Richard Owen, an English biologist who lived from 1804 to 1892, introduced the term homology, stating that it is "the same organ in different animals under every variety of form and function."
Today, we use the term homology is used to characterize biological species that share a common evolutionary ancestory.
Note that homology is a binary qualitative measure - either two sequences are homologous or not. Homology cannot be quantified. Thus, it is incorrect to claim that "two sequences are 55% homologous" - we use percent identity or similarity to quote numbers, which we will talk about in the next lesson.
There are two subclasses of homology - orthologous and paralogous.
Paralogous is when gene duplication occurs, but both copies descend side-by-side during the history of the organism (para = in parallel). This phenomenon occurs within the species. For example, human alpha-1 globin is paralogous to alpha-2 globin because they resulted from a gene duplication that arose from a single organism. Paralogous genes are assumed to carry common functions.
When speciation occurs, and a gene is inherited in both species, these sequences are said to be orthologous (ortho = exact). For example, the human and rat myoglobins are orthologous - the sequence that codes for this protein comes from a common ancestral gene.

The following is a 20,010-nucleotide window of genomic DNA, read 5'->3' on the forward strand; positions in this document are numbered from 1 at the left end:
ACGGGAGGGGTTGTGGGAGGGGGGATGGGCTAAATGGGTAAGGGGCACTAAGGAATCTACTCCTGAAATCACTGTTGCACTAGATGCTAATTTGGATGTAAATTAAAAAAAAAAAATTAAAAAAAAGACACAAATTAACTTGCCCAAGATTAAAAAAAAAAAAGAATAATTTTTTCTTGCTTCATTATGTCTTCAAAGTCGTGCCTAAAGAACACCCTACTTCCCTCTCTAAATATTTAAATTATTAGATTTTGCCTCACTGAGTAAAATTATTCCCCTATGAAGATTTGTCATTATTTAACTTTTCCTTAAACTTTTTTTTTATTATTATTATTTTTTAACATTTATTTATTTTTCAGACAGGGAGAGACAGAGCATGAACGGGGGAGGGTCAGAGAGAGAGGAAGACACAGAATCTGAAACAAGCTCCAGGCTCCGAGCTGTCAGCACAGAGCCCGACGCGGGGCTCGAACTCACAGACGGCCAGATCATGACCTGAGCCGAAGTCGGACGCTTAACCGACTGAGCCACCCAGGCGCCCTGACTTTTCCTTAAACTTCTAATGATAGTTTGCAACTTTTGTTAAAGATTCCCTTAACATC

In simplified terms, orthology is the homology between species, while parology is the homology within species. If you see the figure below from Jensen et al., the ancestral gene has two copies of a particular gene (A and B). Relative to the ancestral genome, this is considered paralogs since they are within its own species.
However, once speciation occurs, two copies of genes A and B are created. Since the duplication of A and B genes occurred before speciation, A and B genes are still considered paralogs. However, genes A1 and A2 are orthologs, as are B1 and B2.
In the second case, gene duplication occurs after speciation. Thus, A2 and B2 are orthologs of A1, while A2 and B2 are paralogs of each other.
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